Case Studies

MBIE New Zealand Electronic Travel Visa – NZeTA

The landscape of travel in the post-COVID world has potentially changed forever.

Today more than ever, we think about the health and safety measures which need to be taken into account when you consider boarding a plane or travelling anywhere internationally.

With the advancement of security threats through technology, all countries need to be able to detect, identify, and protect their borders from people of interest and potential threats to keep both their people and the environment safe.

Protecting New Zealand’s borders

New Zealand has been a tourist mecca for many years. The “clean, green New Zealand” and “100% Pure NZ” theme is well known throughout the world. Pre-COVID-19, tourists and business people were visiting New Zealand more than ever from all over the globe. COVID-19 has obviously put the brakes on the growth in international tourism, however as soon as international borders open back up, we can expect tourist numbers to swell once again.

A fast, smooth and easy visa application process is crucial for New Zealand to keep up with the demand and to allow travellers to come here. More importantly, it allows the New Zealand Immigration team to know who is coming and when, and it allows INZ the ability and assurance to know that the person applying for the application is who they say they are.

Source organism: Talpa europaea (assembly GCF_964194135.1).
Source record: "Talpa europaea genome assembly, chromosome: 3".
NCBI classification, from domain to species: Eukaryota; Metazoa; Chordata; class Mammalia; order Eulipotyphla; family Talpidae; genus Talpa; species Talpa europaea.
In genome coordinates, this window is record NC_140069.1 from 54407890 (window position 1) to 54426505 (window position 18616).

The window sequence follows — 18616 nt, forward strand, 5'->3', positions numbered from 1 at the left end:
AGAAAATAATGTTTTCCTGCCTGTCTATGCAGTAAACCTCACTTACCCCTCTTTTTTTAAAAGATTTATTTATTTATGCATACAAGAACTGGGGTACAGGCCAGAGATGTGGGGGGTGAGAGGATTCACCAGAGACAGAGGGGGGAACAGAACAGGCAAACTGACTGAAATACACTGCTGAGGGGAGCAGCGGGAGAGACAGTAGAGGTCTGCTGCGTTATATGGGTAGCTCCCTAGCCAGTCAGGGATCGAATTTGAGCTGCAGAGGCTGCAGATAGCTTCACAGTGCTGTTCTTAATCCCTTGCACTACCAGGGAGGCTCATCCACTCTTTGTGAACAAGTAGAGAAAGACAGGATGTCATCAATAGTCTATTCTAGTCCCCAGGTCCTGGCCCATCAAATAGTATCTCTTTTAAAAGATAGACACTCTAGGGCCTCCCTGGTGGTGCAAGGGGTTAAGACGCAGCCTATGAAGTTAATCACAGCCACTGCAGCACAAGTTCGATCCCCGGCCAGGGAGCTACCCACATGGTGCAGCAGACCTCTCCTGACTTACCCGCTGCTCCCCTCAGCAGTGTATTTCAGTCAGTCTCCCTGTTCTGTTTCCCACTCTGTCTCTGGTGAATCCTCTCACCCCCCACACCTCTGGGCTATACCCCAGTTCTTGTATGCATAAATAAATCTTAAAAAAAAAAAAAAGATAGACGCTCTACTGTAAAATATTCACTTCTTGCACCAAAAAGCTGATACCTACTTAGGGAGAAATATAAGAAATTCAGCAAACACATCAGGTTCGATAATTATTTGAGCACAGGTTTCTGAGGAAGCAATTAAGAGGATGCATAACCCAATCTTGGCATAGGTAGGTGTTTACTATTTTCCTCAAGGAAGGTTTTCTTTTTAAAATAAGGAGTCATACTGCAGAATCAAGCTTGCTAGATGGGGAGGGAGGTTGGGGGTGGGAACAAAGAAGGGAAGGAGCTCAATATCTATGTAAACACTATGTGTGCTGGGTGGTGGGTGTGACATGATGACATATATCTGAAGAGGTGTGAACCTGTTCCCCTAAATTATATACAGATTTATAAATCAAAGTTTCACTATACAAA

What is the NZeTA?

The New Zealand eTA is an Electronic Travel Authority for travellers who wish to visit New Zealand for short-term stays of up to 90 days from the date of arrival, with the exception of British nationals who can stay for a period of up to 6 months. The NZeTA is granted through an online application system. It was introduced to simplify visa processes for citizens of eligible countries who want to travel to and within New Zealand for short-term stays.

Biometrics and border control

Having the NEC biometric matching system behind the NZeTA application, capturing the picture taken from the applicant’s device and verifying it against the passport photo to match 1:1 and perform a 1:n search to check for fraud, are vital pieces to the application being successful.

At the time of capture, an NEC SDK is utilised to process the photo on the applicant’s device. The software runs several different checks to make sure that the lighting was correct, that the photo was taken at the right angle and of suitable quality, ensuring that the key metrics are there for the biometric matching system.

Image credit: Stuff

The photo is then checked by another NEC related piece of software called “Photo Quality Check” which then informs the user if the photo taken is acceptable to submit, or if the photo needs to be retaken.

Once the application is submitted, the biometric matching system then verifies the picture against the passport photo, where further manual resolution may be required. If no issues are found in the application, INZ then stores all the details provided into their database as the individual coming to NZ as an accepted visa applicant.

Public safety is paramount to the border and is at the heart of NEC Biometric capabilities – helping to create a safer world.


Whilst visa applications may currently be at an all-time low due to the ongoing COVID-19 pandemic, New Zealanders can rest assured that once our borders re-open to international visitors, every precaution has been taken to protect our borders and ensure that any visitors applying for a New Zealand electronic tourist visa will have been verified using world-leading* facial recognition software developed by NEC.

This is just one of a number of ways NEC is working with Immigration New Zealand to keep our borders safe. For more information, get in touch with one of the team today.


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